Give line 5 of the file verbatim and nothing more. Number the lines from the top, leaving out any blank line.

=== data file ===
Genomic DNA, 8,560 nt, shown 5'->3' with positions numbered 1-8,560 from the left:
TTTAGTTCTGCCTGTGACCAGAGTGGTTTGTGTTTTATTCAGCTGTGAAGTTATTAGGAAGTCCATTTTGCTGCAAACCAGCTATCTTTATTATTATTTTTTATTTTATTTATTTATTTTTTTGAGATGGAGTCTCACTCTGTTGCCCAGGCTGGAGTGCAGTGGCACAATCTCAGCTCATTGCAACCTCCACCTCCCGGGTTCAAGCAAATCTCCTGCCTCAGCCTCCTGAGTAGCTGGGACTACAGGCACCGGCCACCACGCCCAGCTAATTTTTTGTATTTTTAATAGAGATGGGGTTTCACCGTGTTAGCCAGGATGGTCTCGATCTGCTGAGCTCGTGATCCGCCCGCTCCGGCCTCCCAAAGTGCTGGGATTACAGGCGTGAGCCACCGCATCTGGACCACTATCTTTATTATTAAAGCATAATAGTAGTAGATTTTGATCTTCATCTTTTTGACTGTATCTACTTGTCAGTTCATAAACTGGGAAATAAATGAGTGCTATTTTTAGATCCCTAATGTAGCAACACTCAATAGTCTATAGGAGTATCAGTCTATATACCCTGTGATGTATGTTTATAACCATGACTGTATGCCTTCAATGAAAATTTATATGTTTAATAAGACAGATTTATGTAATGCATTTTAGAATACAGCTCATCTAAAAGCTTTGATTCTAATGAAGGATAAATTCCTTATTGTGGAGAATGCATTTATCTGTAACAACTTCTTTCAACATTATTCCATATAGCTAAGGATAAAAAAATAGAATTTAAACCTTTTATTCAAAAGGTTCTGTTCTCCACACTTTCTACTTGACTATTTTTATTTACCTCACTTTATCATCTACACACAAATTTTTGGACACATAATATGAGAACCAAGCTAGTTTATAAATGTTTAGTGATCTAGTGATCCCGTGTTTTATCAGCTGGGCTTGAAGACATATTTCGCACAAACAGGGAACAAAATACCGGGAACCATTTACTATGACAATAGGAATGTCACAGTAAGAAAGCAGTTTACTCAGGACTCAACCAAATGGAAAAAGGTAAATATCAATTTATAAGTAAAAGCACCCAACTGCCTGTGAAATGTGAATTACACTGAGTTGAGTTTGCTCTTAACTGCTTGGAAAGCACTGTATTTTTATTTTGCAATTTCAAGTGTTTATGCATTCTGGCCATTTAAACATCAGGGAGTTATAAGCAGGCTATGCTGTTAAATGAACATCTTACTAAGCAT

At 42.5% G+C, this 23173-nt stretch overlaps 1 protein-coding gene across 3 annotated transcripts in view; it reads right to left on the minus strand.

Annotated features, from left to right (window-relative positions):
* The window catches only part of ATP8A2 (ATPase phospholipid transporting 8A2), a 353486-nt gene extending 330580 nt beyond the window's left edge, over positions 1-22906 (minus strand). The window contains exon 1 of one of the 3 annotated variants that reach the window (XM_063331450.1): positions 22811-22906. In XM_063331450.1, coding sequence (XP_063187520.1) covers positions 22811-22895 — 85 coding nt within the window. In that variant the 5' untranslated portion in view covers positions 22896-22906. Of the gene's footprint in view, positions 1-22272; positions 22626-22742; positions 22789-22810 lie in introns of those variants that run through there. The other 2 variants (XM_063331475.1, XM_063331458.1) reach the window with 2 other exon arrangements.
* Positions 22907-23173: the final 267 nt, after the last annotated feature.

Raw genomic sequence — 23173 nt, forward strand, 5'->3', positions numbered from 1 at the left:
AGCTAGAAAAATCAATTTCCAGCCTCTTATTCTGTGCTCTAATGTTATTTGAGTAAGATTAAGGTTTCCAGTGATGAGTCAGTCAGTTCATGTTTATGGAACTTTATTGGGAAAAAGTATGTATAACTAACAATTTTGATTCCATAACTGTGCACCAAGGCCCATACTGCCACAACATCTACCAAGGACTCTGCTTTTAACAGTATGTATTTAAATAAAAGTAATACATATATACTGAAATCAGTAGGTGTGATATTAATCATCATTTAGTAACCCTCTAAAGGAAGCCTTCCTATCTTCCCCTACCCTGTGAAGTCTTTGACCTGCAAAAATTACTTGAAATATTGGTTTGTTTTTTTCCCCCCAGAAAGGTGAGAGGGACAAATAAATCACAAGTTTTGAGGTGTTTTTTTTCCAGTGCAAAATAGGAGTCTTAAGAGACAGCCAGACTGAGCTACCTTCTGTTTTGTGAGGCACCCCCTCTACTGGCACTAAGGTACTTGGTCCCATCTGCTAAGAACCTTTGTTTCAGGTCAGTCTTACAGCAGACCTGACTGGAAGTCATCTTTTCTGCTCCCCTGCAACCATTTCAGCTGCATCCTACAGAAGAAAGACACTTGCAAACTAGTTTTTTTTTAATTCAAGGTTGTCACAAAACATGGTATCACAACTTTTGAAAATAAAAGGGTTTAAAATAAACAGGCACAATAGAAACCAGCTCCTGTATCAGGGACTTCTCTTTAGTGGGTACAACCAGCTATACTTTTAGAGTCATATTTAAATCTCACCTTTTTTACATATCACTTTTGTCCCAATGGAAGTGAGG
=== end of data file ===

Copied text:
* The window catches only part of ATP8A2 (ATPase phospholipid transporting 8A2), a 353486-nt gene extending 330580 nt beyond the window's left edge, over positions 1-22906 (minus strand). The window contains exon 1 of one of the 3 annotated variants that reach the window (XM_063331450.1): positions 22811-22906. In XM_063331450.1, coding sequence (XP_063187520.1) covers positions 22811-22895 — 85 coding nt within the window. In that variant the 5' untranslated portion in view covers positions 22896-22906. Of the gene's footprint in view, positions 1-22272; positions 22626-22742; positions 22789-22810 lie in introns of those variants that run through there. The other 2 variants (XM_063331475.1, XM_063331458.1) reach the window with 2 other exon arrangements.